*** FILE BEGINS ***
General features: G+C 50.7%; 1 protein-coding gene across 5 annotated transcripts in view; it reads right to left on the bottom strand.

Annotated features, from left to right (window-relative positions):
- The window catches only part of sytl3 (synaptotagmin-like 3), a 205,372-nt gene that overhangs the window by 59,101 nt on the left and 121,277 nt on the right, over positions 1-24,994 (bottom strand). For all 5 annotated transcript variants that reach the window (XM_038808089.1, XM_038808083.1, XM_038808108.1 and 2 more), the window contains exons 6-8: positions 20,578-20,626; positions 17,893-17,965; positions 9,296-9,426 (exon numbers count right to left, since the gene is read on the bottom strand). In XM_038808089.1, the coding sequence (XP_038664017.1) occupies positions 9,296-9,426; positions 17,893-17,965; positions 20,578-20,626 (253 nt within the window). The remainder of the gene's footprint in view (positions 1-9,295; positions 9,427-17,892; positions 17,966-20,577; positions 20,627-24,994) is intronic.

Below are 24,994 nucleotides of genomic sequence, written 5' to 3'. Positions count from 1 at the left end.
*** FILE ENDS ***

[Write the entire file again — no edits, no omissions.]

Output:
General features: G+C 50.7%; 1 protein-coding gene across 5 annotated transcripts in view; it reads right to left on the bottom strand.

Annotated features, from left to right (window-relative positions):
- The window catches only part of sytl3 (synaptotagmin-like 3), a 205,372-nt gene that overhangs the window by 59,101 nt on the left and 121,277 nt on the right, over positions 1-24,994 (bottom strand). For all 5 annotated transcript variants that reach the window (XM_038808089.1, XM_038808083.1, XM_038808108.1 and 2 more), the window contains exons 6-8: positions 20,578-20,626; positions 17,893-17,965; positions 9,296-9,426 (exon numbers count right to left, since the gene is read on the bottom strand). In XM_038808089.1, the coding sequence (XP_038664017.1) occupies positions 9,296-9,426; positions 17,893-17,965; positions 20,578-20,626 (253 nt within the window). The remainder of the gene's footprint in view (positions 1-9,295; positions 9,427-17,892; positions 17,966-20,577; positions 20,627-24,994) is intronic.

Below are 24,994 nucleotides of genomic sequence, written 5' to 3'. Positions count from 1 at the left end.